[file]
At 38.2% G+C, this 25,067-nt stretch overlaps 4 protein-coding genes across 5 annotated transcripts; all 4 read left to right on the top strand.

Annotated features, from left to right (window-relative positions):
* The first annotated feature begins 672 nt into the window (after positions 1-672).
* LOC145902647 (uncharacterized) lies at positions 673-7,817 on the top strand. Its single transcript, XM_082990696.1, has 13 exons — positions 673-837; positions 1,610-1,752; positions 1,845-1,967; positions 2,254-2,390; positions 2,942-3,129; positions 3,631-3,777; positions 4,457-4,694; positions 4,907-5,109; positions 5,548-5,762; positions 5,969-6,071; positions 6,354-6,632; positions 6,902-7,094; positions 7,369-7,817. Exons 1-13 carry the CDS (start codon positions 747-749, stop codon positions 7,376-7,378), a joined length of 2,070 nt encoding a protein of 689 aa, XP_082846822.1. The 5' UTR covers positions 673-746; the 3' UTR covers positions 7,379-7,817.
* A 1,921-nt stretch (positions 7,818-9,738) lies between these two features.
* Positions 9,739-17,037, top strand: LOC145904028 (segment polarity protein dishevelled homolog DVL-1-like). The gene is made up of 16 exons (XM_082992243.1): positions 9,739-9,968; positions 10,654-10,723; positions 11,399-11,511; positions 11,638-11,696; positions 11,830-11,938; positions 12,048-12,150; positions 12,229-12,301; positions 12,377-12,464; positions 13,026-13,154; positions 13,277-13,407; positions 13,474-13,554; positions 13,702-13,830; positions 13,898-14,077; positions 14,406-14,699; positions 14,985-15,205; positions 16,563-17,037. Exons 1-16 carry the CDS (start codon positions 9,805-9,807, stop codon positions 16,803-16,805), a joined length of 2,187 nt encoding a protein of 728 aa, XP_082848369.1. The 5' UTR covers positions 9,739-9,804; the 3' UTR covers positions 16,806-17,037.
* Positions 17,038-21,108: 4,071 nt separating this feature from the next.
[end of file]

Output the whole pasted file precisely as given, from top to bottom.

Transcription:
At 38.2% G+C, this 25,067-nt stretch overlaps 4 protein-coding genes across 5 annotated transcripts; all 4 read left to right on the top strand.

Annotated features, from left to right (window-relative positions):
* The first annotated feature begins 672 nt into the window (after positions 1-672).
* LOC145902647 (uncharacterized) lies at positions 673-7,817 on the top strand. Its single transcript, XM_082990696.1, has 13 exons — positions 673-837; positions 1,610-1,752; positions 1,845-1,967; positions 2,254-2,390; positions 2,942-3,129; positions 3,631-3,777; positions 4,457-4,694; positions 4,907-5,109; positions 5,548-5,762; positions 5,969-6,071; positions 6,354-6,632; positions 6,902-7,094; positions 7,369-7,817. Exons 1-13 carry the CDS (start codon positions 747-749, stop codon positions 7,376-7,378), a joined length of 2,070 nt encoding a protein of 689 aa, XP_082846822.1. The 5' UTR covers positions 673-746; the 3' UTR covers positions 7,379-7,817.
* A 1,921-nt stretch (positions 7,818-9,738) lies between these two features.
* Positions 9,739-17,037, top strand: LOC145904028 (segment polarity protein dishevelled homolog DVL-1-like). The gene is made up of 16 exons (XM_082992243.1): positions 9,739-9,968; positions 10,654-10,723; positions 11,399-11,511; positions 11,638-11,696; positions 11,830-11,938; positions 12,048-12,150; positions 12,229-12,301; positions 12,377-12,464; positions 13,026-13,154; positions 13,277-13,407; positions 13,474-13,554; positions 13,702-13,830; positions 13,898-14,077; positions 14,406-14,699; positions 14,985-15,205; positions 16,563-17,037. Exons 1-16 carry the CDS (start codon positions 9,805-9,807, stop codon positions 16,803-16,805), a joined length of 2,187 nt encoding a protein of 728 aa, XP_082848369.1. The 5' UTR covers positions 9,739-9,804; the 3' UTR covers positions 16,806-17,037.
* Positions 17,038-21,108: 4,071 nt separating this feature from the next.